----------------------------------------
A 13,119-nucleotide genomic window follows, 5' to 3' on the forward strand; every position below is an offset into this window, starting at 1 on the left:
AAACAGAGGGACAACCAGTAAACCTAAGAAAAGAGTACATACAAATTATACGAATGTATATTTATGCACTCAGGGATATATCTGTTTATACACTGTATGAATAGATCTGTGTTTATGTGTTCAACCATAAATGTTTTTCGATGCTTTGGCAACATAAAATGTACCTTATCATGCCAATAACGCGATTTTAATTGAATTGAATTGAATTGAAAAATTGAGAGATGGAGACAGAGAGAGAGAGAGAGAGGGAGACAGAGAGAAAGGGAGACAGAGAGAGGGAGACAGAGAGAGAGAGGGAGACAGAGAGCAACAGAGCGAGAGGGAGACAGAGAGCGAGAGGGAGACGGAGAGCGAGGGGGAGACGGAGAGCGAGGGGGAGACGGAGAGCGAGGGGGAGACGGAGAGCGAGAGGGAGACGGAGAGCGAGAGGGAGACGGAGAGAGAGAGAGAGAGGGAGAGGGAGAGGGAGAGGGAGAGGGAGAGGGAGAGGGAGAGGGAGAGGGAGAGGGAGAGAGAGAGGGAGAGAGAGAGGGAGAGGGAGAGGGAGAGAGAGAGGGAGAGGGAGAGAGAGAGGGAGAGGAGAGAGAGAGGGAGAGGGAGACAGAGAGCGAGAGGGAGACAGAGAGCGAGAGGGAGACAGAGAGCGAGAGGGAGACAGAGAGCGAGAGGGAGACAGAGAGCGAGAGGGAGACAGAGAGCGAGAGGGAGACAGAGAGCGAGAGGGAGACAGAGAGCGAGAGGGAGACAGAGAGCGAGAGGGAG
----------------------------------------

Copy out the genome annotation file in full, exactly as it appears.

A 13,119-nucleotide genomic window follows, 5' to 3' on the forward strand; every position below is an offset into this window, starting at 1 on the left:
AAACAGAGGGACAACCAGTAAACCTAAGAAAAGAGTACATACAAATTATACGAATGTATATTTATGCACTCAGGGATATATCTGTTTATACACTGTATGAATAGATCTGTGTTTATGTGTTCAACCATAAATGTTTTTCGATGCTTTGGCAACATAAAATGTACCTTATCATGCCAATAACGCGATTTTAATTGAATTGAATTGAATTGAAAAATTGAGAGATGGAGACAGAGAGAGAGAGAGAGAGGGAGACAGAGAGAAAGGGAGACAGAGAGAGGGAGACAGAGAGAGAGAGGGAGACAGAGAGCAACAGAGCGAGAGGGAGACAGAGAGCGAGAGGGAGACGGAGAGCGAGGGGGAGACGGAGAGCGAGGGGGAGACGGAGAGCGAGGGGGAGACGGAGAGCGAGAGGGAGACGGAGAGCGAGAGGGAGACGGAGAGAGAGAGAGAGAGGGAGAGGGAGAGGGAGAGGGAGAGGGAGAGGGAGAGGGAGAGGGAGAGGGAGAGGGAGAGAGAGAGGGAGAGAGAGAGGGAGAGGGAGAGGGAGAGAGAGAGGGAGAGGGAGAGAGAGAGGGAGAGGAGAGAGAGAGGGAGAGGGAGACAGAGAGCGAGAGGGAGACAGAGAGCGAGAGGGAGACAGAGAGCGAGAGGGAGACAGAGAGCGAGAGGGAGACAGAGAGCGAGAGGGAGACAGAGAGCGAGAGGGAGACAGAGAGCGAGAGGGAGACAGAGAGCGAGAGGGAGACAGAGAGCGAGAGGGAG